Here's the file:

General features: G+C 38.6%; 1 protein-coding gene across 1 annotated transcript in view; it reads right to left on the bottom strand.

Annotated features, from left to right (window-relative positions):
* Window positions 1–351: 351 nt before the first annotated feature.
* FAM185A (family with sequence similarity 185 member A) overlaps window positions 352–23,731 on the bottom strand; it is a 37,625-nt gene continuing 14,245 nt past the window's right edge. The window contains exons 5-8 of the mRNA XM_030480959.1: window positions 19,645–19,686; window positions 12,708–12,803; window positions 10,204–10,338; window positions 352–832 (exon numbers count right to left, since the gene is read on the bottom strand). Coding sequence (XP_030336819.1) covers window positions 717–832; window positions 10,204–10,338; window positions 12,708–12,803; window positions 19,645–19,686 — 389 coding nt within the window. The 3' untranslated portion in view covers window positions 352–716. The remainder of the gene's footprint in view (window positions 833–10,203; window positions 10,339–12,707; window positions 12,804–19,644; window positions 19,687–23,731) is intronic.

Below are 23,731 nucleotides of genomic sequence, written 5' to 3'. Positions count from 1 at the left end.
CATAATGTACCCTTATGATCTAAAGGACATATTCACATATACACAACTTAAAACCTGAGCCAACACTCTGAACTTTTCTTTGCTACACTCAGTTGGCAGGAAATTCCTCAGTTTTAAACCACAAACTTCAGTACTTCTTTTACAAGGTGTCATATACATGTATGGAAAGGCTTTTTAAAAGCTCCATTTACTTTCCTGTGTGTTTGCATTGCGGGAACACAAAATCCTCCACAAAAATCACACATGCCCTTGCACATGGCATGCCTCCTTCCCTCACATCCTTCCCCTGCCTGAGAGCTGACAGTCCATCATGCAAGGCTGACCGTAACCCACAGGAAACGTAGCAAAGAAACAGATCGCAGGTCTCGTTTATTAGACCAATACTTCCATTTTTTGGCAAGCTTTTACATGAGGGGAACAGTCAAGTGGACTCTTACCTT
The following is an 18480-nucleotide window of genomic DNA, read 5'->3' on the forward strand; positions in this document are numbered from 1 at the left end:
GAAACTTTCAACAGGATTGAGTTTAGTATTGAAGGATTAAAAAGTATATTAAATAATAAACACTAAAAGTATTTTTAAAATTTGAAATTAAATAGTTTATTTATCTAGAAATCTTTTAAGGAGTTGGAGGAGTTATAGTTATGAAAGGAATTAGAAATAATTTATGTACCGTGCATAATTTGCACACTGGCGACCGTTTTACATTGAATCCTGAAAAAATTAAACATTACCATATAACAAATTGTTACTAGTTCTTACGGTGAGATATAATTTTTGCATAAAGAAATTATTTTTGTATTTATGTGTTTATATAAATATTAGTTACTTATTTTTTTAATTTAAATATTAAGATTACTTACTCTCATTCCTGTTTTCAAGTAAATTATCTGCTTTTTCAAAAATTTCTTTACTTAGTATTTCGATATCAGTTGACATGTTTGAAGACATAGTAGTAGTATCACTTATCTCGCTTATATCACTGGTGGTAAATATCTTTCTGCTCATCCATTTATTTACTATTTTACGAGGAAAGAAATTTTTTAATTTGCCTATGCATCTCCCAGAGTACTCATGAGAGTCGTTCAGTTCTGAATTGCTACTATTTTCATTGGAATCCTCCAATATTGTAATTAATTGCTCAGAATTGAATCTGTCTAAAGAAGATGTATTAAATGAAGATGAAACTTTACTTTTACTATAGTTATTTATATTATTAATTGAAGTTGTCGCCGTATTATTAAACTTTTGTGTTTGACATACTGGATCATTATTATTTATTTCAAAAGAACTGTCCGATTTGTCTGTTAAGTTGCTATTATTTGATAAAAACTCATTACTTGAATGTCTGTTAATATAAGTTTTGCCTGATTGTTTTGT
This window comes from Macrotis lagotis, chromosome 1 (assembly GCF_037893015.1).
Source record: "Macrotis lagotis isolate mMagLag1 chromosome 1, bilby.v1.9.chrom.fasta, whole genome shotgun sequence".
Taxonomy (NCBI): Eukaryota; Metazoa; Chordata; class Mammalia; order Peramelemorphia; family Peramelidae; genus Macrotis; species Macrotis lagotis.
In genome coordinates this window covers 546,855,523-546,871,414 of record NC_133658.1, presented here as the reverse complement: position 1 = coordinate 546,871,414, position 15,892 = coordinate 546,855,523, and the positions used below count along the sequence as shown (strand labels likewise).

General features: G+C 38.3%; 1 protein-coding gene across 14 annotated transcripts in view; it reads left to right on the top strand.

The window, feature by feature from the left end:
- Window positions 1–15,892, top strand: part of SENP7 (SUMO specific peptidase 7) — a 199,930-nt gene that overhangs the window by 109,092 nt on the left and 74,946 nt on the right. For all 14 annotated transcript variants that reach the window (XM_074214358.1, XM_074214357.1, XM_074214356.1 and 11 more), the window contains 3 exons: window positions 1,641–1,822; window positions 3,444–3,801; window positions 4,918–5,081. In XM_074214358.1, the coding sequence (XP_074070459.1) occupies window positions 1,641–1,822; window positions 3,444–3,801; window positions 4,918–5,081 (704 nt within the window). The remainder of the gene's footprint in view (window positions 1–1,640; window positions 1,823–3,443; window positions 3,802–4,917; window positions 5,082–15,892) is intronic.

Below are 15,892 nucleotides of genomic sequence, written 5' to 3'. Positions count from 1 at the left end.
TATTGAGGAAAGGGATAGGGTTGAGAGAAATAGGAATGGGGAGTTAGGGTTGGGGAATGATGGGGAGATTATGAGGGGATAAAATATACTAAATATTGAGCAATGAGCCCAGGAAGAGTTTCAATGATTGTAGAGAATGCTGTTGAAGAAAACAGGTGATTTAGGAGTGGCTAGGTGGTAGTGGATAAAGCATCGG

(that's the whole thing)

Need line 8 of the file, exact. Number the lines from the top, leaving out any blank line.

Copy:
GAAACTTTCAACAGGATTGAGTTTAGTATTGAAGGATTAAAAAGTATATTAAATAATAAACACTAAAAGTATTTTTAAAATTTGAAATTAAATAGTTTATTTATCTAGAAATCTTTTAAGGAGTTGGAGGAGTTATAGTTATGAAAGGAATTAGAAATAATTTATGTACCGTGCATAATTTGCACACTGGCGACCGTTTTACATTGAATCCTGAAAAAATTAAACATTACCATATAACAAATTGTTACTAGTTCTTACGGTGAGATATAATTTTTGCATAAAGAAATTATTTTTGTATTTATGTGTTTATATAAATATTAGTTACTTATTTTTTTAATTTAAATATTAAGATTACTTACTCTCATTCCTGTTTTCAAGTAAATTATCTGCTTTTTCAAAAATTTCTTTACTTAGTATTTCGATATCAGTTGACATGTTTGAAGACATAGTAGTAGTATCACTTATCTCGCTTATATCACTGGTGGTAAATATCTTTCTGCTCATCCATTTATTTACTATTTTACGAGGAAAGAAATTTTTTAATTTGCCTATGCATCTCCCAGAGTACTCATGAGAGTCGTTCAGTTCTGAATTGCTACTATTTTCATTGGAATCCTCCAATATTGTAATTAATTGCTCAGAATTGAATCTGTCTAAAGAAGATGTATTAAATGAAGATGAAACTTTACTTTTACTATAGTTATTTATATTATTAATTGAAGTTGTCGCCGTATTATTAAACTTTTGTGTTTGACATACTGGATCATTATTATTTATTTCAAAAGAACTGTCCGATTTGTCTGTTAAGTTGCTATTATTTGATAAAAACTCATTACTTGAATGTCTGTTAATATAAGTTTTGCCTGATTGTTTTGT